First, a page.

What about my mother? I have tended to think of her as not having the opportunity to be tempted to be unfaithful, and it is true that the life of a homemaker did protect one from certain relational opportunities. She also lost her youthful figure in her childbearing years; after giving birth to and rearing seven children, she never really got it back. But I know no one is immune to unfaithfulness, at least in thought. There were signals–“crushes” she would confess to with a grin, a certain way she would speak of a fellow she admired, someone in my parents circle of friends or connections from our lives. She gave herself license to speak of these men even to us, who had no idea it had any real substance. And when some time in the late ’70s we finally got a television, she enjoyed the escape into the romances of the soaps, against her better judgment and the way she had helped bring us up. She longed for romance, closeness, attention, and love.

I watched my parents for signs that they loved each other, was always relieved when I saw signs of affection, reconciliation, companionship, mutual help. I could also see it was a lot of work figuring out how to love and accept another person so local, so specific, so imperfect, and to let go of the expectation that they meet all one’s needs. Even the sight of them doing dishes together would foster an inner sigh of relief for me. I saw one and then the other trying new ways to show love, and persist at it when the other would test it for sincerity, as people will. They were making their way to a new stage, a rebuilding of the fortress of love in stronger stuff. So they made it past the empty nest, I hope past the “Do you love me?” “I suppose I do” stage. But even that can be called an accomplishment these days.

I’m thinking of all this as I move into my upper 40’s. Thinking of it, hoping to make some use of the observations I’ve made, hoping my interpretations are good and will be useful as my husband and I press on, are tested and tried by difficulties and temptations, and purpose to grow less self-centered, more loving, more accepting, more mature. We’ve made breakthroughs throughout the years, and by God, we’ll make some more before we’re done.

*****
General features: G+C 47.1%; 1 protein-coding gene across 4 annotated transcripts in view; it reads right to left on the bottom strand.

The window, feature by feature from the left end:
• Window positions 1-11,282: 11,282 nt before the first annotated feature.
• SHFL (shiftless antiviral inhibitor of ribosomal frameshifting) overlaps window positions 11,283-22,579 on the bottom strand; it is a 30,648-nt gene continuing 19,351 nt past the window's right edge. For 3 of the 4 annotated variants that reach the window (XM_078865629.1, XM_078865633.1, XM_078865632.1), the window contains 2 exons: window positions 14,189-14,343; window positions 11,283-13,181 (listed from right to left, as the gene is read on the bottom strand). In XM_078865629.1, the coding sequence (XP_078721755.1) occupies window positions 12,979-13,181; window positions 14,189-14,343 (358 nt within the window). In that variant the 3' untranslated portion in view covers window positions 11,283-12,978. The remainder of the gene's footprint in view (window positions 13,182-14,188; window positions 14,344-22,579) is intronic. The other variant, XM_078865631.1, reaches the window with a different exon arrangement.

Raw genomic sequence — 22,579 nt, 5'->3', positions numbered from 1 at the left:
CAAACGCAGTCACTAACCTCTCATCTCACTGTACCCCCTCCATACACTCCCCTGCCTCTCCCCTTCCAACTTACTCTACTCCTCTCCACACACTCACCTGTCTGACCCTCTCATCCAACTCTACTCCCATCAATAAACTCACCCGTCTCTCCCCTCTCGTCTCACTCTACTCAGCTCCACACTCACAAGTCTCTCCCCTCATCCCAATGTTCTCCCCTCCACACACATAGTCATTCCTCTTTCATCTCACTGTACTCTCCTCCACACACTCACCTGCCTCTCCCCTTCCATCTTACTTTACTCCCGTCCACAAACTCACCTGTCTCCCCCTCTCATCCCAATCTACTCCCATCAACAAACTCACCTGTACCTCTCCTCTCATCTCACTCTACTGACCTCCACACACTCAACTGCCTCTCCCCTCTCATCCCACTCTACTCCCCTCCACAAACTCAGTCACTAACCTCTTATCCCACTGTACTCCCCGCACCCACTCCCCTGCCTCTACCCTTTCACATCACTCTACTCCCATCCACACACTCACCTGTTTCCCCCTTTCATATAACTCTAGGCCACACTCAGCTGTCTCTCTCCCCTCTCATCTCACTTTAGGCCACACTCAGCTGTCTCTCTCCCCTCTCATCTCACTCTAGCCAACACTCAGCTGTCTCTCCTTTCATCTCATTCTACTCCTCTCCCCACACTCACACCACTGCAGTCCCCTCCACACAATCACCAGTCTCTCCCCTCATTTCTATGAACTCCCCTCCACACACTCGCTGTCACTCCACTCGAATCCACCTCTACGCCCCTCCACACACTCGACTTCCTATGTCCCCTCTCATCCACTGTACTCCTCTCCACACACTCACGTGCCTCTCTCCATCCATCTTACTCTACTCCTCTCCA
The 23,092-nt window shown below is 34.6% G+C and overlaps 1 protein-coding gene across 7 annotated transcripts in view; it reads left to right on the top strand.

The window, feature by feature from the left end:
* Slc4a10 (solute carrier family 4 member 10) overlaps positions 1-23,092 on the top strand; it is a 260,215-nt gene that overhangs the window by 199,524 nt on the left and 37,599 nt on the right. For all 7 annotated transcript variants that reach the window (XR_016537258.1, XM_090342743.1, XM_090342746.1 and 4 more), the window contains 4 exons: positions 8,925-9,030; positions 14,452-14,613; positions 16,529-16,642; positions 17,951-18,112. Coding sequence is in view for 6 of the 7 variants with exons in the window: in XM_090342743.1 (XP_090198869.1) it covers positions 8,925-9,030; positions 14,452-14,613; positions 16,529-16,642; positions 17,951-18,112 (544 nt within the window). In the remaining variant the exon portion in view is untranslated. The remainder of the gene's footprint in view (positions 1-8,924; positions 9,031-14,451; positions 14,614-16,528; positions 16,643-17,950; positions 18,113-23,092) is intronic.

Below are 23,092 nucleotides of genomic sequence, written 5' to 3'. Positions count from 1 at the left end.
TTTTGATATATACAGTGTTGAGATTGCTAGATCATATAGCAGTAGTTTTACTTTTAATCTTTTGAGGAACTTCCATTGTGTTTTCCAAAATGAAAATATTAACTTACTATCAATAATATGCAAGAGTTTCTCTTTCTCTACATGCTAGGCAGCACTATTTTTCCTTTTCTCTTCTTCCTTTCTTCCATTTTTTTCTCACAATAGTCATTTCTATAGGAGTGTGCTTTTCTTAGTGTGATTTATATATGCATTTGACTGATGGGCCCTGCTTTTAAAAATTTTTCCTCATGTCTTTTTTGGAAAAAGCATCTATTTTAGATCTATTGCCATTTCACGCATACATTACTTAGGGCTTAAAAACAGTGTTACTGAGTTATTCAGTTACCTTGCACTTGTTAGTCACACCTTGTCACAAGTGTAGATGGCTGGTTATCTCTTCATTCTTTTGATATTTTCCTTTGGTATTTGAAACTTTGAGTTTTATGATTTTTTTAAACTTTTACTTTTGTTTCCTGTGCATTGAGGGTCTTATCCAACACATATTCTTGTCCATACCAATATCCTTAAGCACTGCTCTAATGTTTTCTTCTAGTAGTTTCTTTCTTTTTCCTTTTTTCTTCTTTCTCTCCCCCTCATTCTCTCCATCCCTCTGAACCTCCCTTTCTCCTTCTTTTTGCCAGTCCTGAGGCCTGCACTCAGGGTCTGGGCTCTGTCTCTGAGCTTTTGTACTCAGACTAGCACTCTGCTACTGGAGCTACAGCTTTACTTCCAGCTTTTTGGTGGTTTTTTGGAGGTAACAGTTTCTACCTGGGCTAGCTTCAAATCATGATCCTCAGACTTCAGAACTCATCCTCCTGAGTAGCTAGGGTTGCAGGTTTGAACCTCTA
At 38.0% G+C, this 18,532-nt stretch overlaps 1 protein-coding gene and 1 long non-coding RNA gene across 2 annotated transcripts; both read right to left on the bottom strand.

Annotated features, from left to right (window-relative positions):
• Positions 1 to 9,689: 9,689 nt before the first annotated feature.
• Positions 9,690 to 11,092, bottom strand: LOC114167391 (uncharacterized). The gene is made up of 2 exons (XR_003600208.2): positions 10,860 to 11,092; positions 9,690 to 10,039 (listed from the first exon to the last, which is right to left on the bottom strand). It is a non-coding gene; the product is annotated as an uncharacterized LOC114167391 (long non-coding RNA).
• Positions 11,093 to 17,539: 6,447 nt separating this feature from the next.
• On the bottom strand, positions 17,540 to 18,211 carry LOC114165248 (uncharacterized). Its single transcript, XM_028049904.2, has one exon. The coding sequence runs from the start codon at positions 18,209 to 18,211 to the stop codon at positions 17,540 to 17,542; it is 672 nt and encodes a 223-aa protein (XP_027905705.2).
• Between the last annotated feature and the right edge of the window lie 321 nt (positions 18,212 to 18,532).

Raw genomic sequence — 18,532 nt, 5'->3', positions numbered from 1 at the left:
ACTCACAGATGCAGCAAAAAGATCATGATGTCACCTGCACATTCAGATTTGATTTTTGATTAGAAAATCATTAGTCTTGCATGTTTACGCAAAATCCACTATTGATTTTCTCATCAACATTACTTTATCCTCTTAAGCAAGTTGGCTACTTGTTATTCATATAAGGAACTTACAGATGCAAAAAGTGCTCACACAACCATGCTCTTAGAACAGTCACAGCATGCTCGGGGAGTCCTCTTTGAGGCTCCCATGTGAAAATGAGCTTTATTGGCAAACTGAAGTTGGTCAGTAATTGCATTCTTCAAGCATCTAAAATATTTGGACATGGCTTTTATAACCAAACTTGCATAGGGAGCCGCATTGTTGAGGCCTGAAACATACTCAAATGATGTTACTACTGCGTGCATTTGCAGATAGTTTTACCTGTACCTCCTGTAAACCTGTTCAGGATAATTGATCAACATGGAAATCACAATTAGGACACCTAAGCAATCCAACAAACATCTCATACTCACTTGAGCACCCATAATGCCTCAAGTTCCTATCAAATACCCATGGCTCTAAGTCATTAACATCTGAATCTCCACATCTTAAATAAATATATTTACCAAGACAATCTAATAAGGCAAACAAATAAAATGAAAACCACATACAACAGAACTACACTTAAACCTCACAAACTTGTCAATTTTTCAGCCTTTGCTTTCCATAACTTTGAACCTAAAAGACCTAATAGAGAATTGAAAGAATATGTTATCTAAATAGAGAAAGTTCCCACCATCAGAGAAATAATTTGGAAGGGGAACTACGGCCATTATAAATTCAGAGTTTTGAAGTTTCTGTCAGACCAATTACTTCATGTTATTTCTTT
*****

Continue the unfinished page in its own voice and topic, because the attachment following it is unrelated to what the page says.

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Posted by on October 29, 2013 in Ethics, Personal Growth, Relationships

 

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A stay-at-home-mom looks toward the future

A stay-at-home-mom looks toward the future

Am I missing a strategic time to get back into a paid career path, by taking yet another year at home with my children? I’m back at home full time this year, with one son who is learning at home. My other three went back this year–one to community college (in Running Start, so technically he’s still in high school), one in regular high school, and one in middle school.

I enjoyed the work substitute teaching last year–it was a confirmation for me that I do want to keep working with teen people and that I have something to offer, if I can keep it alive. I keep coming back to that drive–to help kids busting into that abstract thinking, individuating stage figure out who they are as learners, knowers, feelers, doers, communicators. It’s a charge just to be with them–they’re so interesting, so varied, and so important to this world–not just in the future, but now. And they need all the help they can get as they develop their ethical principles, ’cause without ethics, how can they keep from adding to the mess this world is in, let alone be useful, or genuine leaders and heroes of all kinds? Over and over, when I read and hear of corruption and dishonesty in our leaders, and bovine acceptance in the workers under them, I get fired up about it–ethics! Ethics! And I mutter under my breath with Uncle Digory, “I wonder what they do they teach them in these schools.” And at home. Fresh-faced young people, some of whom are not so fortified against the temptation to incorporate cheating, meanness, theft, bigotry, conformity, laziness, exploitation, tyranny, arrogance, … into their personal repertories in some effort to succeed, rebel, or make a mockery of the best intentions of educators. So we work at that, questioning, encouraging, setting examples before them of greatness, and ask that question: Who do you intend to become? Not just what.